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languish

Line breaks: lan|guish
Pronunciation: /ˈlaŋɡwɪʃ
 
/

Definition of languish in English:

verb

[no object]
1(Of a person, animal, or plant) lose or lack vitality; grow weak: plants may appear to be languishing simply because they are dormant
More example sentences
  • If your pet dog would truly languish in the wild, as a stray, you might be able to meet the comparable-life condition without meeting, say, his needs for adequate stimulation, exercise, and contact with other dogs.
  • Aside from all this, a linden tree languishes at the inside corner of the last dogleg, just at the turn of the river, blocking the direct route to the green.
  • Once again - many of those plants may simply languish in your garden's growing conditions.
Synonyms
weaken, grow weak, deteriorate, decline, go into a decline;
wither, droop, flag, wilt, fade, fail, waste away
informal go downhill
1.1Fail to make progress or be successful: Kelso languish near the bottom of the Scottish First Division (as adjective languishing) the country’s languishing stock market
More example sentences
  • Saturday's home defeat to a side which was bottom of the Conference was the final straw, following a start to the season that has seen City languishing near the bottom of the table claiming just 16 points from 16 games.
  • At the back however - even against an impoverished Hearts' display - there was no shortage of evidence as to why Killie are languishing near the bottom of the table.
  • Although the team are languishing near the bottom of the third division, I am still very proud to be a York fan, and the other week when we beat Reading in the Cup I was so happy I had tears in my eyes.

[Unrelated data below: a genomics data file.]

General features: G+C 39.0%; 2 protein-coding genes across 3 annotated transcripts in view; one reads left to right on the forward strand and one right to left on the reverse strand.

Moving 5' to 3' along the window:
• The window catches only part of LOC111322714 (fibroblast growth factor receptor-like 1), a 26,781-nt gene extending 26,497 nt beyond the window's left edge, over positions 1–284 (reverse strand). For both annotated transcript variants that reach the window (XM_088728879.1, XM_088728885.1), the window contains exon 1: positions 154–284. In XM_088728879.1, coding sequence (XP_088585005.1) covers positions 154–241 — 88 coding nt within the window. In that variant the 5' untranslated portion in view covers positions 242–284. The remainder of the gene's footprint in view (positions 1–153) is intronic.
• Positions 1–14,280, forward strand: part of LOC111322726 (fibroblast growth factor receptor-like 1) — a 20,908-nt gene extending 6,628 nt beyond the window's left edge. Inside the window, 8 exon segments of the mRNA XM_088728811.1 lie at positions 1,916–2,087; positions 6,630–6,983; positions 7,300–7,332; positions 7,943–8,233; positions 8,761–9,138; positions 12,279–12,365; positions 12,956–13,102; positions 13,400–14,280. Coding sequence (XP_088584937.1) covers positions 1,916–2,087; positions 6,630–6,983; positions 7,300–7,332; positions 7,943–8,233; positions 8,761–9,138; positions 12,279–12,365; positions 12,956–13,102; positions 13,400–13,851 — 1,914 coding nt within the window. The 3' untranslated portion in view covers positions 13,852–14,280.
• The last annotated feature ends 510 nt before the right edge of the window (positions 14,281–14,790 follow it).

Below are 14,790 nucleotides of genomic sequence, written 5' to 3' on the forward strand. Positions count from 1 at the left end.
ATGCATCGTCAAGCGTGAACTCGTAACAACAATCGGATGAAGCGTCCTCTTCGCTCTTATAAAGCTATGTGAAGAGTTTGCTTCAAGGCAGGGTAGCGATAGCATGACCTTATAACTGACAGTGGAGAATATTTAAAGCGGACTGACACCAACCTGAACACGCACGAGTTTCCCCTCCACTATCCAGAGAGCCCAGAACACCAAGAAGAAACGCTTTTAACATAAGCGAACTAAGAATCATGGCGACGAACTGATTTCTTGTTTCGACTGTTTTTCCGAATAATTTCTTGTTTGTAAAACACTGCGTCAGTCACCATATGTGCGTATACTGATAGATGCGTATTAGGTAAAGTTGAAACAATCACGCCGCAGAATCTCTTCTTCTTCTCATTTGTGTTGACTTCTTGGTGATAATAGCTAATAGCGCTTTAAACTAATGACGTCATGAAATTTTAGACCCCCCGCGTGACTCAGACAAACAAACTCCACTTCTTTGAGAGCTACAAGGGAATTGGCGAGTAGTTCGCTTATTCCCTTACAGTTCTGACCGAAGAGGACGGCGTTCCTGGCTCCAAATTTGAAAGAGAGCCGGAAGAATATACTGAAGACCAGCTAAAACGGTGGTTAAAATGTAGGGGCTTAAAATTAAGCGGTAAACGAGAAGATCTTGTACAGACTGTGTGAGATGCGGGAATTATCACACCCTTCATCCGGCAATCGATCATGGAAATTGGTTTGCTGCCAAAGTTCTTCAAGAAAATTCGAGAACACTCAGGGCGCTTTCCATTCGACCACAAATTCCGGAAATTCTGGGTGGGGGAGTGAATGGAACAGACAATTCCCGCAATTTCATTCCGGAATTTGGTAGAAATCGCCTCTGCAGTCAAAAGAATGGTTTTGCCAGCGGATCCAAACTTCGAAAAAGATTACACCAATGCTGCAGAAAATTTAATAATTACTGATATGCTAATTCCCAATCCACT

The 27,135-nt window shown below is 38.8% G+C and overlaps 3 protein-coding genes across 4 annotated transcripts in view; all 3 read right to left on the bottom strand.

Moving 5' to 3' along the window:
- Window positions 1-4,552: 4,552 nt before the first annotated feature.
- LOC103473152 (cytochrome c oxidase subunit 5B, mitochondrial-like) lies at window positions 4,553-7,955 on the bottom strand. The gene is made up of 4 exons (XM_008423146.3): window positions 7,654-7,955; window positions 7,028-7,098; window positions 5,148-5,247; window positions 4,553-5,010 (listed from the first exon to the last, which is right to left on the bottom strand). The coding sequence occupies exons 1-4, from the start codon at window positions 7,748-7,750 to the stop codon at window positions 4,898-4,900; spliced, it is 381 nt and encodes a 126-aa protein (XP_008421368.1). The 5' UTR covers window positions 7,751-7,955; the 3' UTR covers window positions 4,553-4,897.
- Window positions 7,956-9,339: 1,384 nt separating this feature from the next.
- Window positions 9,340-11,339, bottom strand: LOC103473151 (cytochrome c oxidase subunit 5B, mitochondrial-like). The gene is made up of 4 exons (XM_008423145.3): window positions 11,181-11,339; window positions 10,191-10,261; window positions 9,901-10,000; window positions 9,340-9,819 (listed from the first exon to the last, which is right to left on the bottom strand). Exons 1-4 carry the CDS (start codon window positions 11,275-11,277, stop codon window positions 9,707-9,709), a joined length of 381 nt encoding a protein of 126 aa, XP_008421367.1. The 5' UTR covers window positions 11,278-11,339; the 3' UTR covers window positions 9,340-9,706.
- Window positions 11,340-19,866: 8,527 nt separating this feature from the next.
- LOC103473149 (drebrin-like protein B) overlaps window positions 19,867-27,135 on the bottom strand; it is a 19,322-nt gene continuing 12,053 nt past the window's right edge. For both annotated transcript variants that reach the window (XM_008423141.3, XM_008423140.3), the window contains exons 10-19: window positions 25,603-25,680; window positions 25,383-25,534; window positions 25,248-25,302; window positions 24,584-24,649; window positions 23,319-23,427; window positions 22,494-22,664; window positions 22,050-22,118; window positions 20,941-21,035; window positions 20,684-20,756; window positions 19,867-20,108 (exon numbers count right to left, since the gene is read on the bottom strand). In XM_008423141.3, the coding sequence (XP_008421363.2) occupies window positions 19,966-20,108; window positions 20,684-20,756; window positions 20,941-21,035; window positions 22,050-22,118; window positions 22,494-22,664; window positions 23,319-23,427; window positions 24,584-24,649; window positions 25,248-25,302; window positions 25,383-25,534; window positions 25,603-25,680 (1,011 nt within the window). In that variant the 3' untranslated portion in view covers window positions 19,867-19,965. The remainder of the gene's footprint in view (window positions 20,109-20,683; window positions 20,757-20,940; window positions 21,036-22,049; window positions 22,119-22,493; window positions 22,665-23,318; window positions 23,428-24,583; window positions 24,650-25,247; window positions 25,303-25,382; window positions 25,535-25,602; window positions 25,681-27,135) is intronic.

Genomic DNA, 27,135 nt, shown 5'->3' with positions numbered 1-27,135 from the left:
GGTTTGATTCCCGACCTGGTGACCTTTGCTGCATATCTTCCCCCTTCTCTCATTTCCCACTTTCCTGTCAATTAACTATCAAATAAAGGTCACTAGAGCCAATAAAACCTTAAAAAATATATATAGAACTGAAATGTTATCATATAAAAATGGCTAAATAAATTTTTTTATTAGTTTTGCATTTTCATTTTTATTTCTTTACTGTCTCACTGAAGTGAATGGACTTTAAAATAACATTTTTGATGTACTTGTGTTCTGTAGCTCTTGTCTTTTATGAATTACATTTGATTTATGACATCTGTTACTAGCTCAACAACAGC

1.2 archaic Pine with love or grief: she still languished after Richard
More example sentences
  • I have seen children all over the world languishing for love, and care, and giving.
1.3 archaic Assume a sentimentally tender or melancholy expression or tone: when a visitor comes in, she smiles and languishes
2Be forced to remain in an unpleasant place or situation: he has been languishing in jail since 1974
More example sentences
  • According to official figures, around 250,000 old appliances will be languishing in storage by the end of the year because of an EU directive demanding the safe disposal of the harmful chemicals they contain.
  • They were eager to unearth every scrap of information, many having high hopes that they were related to someone rich and famous with an unclaimed fortune languishing in a long-forgotten bank account just begging to be collected.
  • Supporters of democracy must firmly challenge that dangerous illusion and remind the world of the dissidents languishing in Cuban jails, many of whom have become seriously ill after being confined for long periods in dank cells.
Synonyms
waste away, rot, decay, wither away, moulder, be abandoned, be neglected, be forgotten, suffer;
be disregarded, experience hardship

Origin

Middle English (in the sense 'become faint, feeble, or ill'): from Old French languiss-, lengthened stem of languir 'languish', from a variant of Latin languere, related to laxus 'loose, lax'.

More
  • Early senses included ‘become faint, feeble, or ill’; in the early 18th century it came to mean ‘assume a languid or sentimentally tender expression’ and was aptly applied to Sheridan's character Lydia Languish in The Rivals performed for the first time in 1775. The word goes back to Latin laxus ‘loose, lax’ found also in lax (Late Middle English), relax (Late Middle English) where the re- intensifies the sense; relay (Late Middle English), release (Middle English), and laxative (Late Middle English) something that loosens the bowels. See slake

Derivatives

languisher

1
noun

languishingly

2
adverb

languishment

3
noun ( archaic )
Example sentences
  • The whole mess, laced with pleas to ‘Keep freakin' / Keep on freakin' out,’ amounts to a suffocating Wall of displaced apathetic aggression and slacker languishment.
  • No clue is offered to the identity of ‘his […] favorite Disciple’ other than Frasi but she was perhaps an amateur, one of those Fine Ladies whose hearts were caught by Saint-Germain's ‘languishment’.

Words that rhyme with languish

anguish

Definition of languish in:

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